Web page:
I look at the back of my hand and I see veins running under a splotchy, thin skin. It is the hand of an old man.
I know I am 70. I know this is normal, just as I know that a decline in brain function is normal. Yet I want my brain to look and act the same as it has for the past 50 years. I reject splotchy thinking. I bristle at the errors I am noticing with increasing frequency. Even though this might be normal, I don’t like it.
It happened for the first time the other day. I was putting things away after dinner and I put the butter on the upper shelf of the refrigerator. Only problem is that we keep it in a covered compartment on the refrigerator door. I caught the mistake as soon as I made it, but something tells me that this wasn’t the last time that this will happen.
We don’t have a regular set of dinner dishes. Instead we have an eclectic collection of dinner plates. I was looking for the ones with the colored dots design and couldn’t find them. Did the housecleaners move them? They have their own sense of fengshui and we find all sorts of things have been re-purposed after their visits. Instead of going down that path, though, I asked Sally if she knew where they were. As we talked, I recalled that some plates had chips in them. Did we throw them out? Sally remembered our conversation about throwing them out, but neither of us could say for certain that we did. I’m going with the ‘we threw them out’ theory.
At Sally’s request, I haven’t cut my hair since COVID hit a year ago. It’s now ponytail length and so she gave me one of her hair ties. I used it the other day when I went out and took it off when I returned. Later, when I had to go out again, I couldn’t find it. I looked all over. Sally gave me another one. Later that night, when I undressed for bed, I found the original one. It was on my wrist, hidden by my long-sleeved shirt.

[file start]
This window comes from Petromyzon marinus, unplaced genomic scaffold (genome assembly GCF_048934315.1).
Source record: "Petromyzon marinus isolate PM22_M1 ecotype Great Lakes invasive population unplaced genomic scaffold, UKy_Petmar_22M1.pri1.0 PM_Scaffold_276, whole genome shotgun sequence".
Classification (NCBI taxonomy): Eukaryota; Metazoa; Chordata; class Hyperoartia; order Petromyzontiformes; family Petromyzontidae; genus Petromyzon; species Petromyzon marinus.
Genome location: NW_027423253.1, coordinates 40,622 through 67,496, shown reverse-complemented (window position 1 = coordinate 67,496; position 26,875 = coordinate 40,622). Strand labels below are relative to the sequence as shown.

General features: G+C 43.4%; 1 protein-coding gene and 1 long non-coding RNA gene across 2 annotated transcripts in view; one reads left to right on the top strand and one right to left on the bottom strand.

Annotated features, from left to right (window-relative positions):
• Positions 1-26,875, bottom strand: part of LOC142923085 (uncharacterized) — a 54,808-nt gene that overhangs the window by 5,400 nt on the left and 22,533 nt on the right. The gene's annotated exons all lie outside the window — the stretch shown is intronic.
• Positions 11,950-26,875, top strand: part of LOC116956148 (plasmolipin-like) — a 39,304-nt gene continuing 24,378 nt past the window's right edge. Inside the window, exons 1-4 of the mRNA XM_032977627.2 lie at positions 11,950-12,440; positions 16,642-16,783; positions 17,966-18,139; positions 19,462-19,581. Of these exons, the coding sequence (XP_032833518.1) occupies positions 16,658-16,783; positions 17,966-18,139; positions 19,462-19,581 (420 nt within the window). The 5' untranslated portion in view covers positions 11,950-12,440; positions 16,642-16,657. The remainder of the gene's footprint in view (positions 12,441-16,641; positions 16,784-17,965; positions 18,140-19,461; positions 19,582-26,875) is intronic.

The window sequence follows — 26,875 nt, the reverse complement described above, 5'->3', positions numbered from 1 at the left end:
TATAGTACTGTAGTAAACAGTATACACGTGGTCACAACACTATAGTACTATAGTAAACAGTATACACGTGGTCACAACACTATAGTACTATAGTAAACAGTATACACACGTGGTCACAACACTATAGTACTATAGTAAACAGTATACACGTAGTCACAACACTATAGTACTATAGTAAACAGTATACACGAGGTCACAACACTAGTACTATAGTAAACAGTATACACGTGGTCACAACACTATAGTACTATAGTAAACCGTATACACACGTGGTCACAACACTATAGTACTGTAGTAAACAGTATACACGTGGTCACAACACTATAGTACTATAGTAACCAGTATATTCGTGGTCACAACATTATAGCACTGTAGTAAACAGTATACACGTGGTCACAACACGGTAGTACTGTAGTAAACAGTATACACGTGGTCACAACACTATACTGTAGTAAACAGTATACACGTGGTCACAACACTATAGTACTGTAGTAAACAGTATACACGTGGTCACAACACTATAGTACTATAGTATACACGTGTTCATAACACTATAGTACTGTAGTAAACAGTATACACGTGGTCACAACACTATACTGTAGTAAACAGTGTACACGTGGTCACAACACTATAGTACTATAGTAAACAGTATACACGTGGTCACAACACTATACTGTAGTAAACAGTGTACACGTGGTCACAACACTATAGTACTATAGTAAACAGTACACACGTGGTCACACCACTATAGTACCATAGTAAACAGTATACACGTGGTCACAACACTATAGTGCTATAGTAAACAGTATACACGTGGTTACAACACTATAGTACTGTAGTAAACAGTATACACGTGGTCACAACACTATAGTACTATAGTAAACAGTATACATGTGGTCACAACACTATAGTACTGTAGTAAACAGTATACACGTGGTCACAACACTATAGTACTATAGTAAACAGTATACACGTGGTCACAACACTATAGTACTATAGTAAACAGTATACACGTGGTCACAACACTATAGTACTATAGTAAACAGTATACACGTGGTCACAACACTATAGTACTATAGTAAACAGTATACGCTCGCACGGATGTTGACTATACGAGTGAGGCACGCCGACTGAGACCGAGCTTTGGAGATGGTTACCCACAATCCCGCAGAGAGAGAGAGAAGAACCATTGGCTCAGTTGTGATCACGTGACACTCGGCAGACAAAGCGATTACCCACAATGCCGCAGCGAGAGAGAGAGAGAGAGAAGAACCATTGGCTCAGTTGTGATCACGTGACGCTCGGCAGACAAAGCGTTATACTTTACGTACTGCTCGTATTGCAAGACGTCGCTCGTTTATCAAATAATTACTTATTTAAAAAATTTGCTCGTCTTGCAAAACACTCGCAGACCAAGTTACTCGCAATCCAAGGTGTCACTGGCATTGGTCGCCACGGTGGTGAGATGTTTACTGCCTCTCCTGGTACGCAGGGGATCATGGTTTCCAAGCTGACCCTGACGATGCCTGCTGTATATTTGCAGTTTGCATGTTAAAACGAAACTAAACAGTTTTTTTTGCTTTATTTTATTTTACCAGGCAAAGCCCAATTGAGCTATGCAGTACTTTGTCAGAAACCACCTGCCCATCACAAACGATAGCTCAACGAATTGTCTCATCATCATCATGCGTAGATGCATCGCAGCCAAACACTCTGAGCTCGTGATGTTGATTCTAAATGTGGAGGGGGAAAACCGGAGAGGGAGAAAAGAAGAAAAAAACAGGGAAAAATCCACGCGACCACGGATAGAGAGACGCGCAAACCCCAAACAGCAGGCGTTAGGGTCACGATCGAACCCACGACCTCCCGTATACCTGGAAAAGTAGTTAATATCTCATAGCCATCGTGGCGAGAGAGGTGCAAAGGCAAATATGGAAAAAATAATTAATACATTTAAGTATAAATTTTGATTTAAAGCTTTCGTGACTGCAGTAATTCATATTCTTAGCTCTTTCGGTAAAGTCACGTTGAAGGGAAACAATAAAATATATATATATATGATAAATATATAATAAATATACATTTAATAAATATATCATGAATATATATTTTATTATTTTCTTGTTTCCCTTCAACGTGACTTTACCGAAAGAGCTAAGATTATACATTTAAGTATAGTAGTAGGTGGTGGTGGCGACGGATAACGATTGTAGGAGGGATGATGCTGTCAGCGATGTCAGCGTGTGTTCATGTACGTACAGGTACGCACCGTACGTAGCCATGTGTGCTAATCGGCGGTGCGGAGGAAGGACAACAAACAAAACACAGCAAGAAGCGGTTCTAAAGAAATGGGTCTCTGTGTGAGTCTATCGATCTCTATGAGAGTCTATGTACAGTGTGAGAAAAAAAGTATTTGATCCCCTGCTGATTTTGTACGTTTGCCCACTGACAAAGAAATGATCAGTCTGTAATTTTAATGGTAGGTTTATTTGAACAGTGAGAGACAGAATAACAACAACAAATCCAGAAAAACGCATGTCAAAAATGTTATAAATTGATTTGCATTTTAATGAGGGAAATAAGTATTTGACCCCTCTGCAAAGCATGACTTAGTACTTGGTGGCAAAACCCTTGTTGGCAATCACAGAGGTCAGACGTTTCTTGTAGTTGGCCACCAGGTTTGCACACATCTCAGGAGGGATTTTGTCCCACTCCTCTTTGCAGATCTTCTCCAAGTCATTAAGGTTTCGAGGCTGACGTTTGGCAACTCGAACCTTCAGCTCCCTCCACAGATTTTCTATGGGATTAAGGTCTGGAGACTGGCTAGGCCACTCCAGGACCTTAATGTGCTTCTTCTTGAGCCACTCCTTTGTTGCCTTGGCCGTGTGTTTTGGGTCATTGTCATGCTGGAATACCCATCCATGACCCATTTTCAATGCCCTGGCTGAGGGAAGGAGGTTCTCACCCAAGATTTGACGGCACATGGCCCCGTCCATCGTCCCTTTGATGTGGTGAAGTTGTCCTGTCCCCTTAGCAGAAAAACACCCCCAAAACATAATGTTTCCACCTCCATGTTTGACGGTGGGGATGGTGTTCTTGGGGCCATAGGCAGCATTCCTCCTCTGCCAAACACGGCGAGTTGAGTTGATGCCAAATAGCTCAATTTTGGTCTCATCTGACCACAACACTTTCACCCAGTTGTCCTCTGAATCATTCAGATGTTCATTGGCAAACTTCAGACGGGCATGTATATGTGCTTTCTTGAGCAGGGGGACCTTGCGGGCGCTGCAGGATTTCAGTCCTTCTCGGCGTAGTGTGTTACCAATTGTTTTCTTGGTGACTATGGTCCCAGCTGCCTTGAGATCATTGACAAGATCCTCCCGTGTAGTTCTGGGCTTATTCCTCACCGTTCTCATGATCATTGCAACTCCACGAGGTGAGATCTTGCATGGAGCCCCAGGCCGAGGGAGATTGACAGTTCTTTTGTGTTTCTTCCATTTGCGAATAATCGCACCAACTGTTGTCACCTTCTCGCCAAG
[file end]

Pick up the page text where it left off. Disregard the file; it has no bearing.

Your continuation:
I was walking on the track at the YMCA and I got to thinking about impressionist art. I set about trying to remember who it was that painted scenes of Tahiti. It didn’t come to me easily. I knew it wasn’t Van Gogh, Mary Cassatt or my favorite, Renoir. Not Seurat, Monet or Manet. Not Pissarro. I went through the alphabet to see if that would trigger a name, but that didn’t help. I visualized one of his paintings. I recalled a scene from the movie ‘Goodbye, Columbus’ where Richard Benjamin gives the name to a young black boy in the stacks of the Newark Public Library. It took about 10 laps around the track, but it finally hit me: Gauguin.
When I got home, I googled ‘major impressionist artists’ to see how many artists I knew whose names did not occur to me: Matisse, Cezanne, Degas, Toulouse-Lautrec. That means I was able to conjure up 8 out of 12. I think that’s a pretty good percentage. Ask me again a year from now.
When I drive somewhere, I take a moment and look around to lock in my location after I park. So far, I haven’t lost the car once!
I turned on the tap in the upstairs bathroom sink, reached into the medicine chest and took out my toothbrush and toothpaste. There was nothing wrong with that…except my intent was to shave, not brush my teeth.
And that, my friends, is what a splotchy brain looks like.
Post script: I think I really dodged a bullet in the tale of the missing dishes. In dementia, it’s very common to fabricate explanations when your memory fails in order to fill in the gaps. A brain, like nature, abhors a vacuum.
Paranoid explanations are quite common. Instead of concluding that I must have thrown them out because they were chipped–even though I don’t recall doing so–I could have decided that the housecleaners stole them. Or that a thief or neighbor had come into the house at night and taken them. If you told me that didn’t make any sense because no one would steal 2 chipped plates when there are plenty of better ones right there for the taking, I would argue with you, confabulate another rationalization, stick to my guns…and wonder why you were being so difficult.
If/when I start doing that, I will have traveled well beyond splotchy on the road to nowhere.
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